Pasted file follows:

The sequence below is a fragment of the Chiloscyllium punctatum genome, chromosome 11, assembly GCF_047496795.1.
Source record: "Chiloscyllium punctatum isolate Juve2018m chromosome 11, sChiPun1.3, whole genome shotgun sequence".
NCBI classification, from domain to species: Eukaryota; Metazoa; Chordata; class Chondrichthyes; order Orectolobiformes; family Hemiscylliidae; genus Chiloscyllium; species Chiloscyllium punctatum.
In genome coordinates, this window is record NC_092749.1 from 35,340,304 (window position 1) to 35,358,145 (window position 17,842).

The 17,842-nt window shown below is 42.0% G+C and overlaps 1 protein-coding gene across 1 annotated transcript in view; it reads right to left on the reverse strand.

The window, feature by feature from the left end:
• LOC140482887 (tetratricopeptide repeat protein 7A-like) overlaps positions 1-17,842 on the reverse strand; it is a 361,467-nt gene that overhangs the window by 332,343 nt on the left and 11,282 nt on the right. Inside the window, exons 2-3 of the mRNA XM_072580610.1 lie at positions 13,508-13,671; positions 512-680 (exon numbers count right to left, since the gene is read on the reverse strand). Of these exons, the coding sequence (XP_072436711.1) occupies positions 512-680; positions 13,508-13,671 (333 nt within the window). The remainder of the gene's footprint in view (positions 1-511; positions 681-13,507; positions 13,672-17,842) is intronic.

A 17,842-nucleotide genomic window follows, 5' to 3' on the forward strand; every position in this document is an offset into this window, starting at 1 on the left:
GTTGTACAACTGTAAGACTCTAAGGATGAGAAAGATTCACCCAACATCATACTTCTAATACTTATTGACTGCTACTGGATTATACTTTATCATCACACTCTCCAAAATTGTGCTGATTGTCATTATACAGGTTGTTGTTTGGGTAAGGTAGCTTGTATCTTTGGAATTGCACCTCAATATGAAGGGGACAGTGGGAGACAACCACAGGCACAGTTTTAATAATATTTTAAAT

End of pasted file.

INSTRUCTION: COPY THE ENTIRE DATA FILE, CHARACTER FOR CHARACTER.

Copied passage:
The sequence below is a fragment of the Chiloscyllium punctatum genome, chromosome 11, assembly GCF_047496795.1.
Source record: "Chiloscyllium punctatum isolate Juve2018m chromosome 11, sChiPun1.3, whole genome shotgun sequence".
NCBI classification, from domain to species: Eukaryota; Metazoa; Chordata; class Chondrichthyes; order Orectolobiformes; family Hemiscylliidae; genus Chiloscyllium; species Chiloscyllium punctatum.
In genome coordinates, this window is record NC_092749.1 from 35,340,304 (window position 1) to 35,358,145 (window position 17,842).

The 17,842-nt window shown below is 42.0% G+C and overlaps 1 protein-coding gene across 1 annotated transcript in view; it reads right to left on the reverse strand.

The window, feature by feature from the left end:
• LOC140482887 (tetratricopeptide repeat protein 7A-like) overlaps positions 1-17,842 on the reverse strand; it is a 361,467-nt gene that overhangs the window by 332,343 nt on the left and 11,282 nt on the right. Inside the window, exons 2-3 of the mRNA XM_072580610.1 lie at positions 13,508-13,671; positions 512-680 (exon numbers count right to left, since the gene is read on the reverse strand). Of these exons, the coding sequence (XP_072436711.1) occupies positions 512-680; positions 13,508-13,671 (333 nt within the window). The remainder of the gene's footprint in view (positions 1-511; positions 681-13,507; positions 13,672-17,842) is intronic.

A 17,842-nucleotide genomic window follows, 5' to 3' on the forward strand; every position in this document is an offset into this window, starting at 1 on the left:
GTTGTACAACTGTAAGACTCTAAGGATGAGAAAGATTCACCCAACATCATACTTCTAATACTTATTGACTGCTACTGGATTATACTTTATCATCACACTCTCCAAAATTGTGCTGATTGTCATTATACAGGTTGTTGTTTGGGTAAGGTAGCTTGTATCTTTGGAATTGCACCTCAATATGAAGGGGACAGTGGGAGACAACCACAGGCACAGTTTTAATAATATTTTAAAT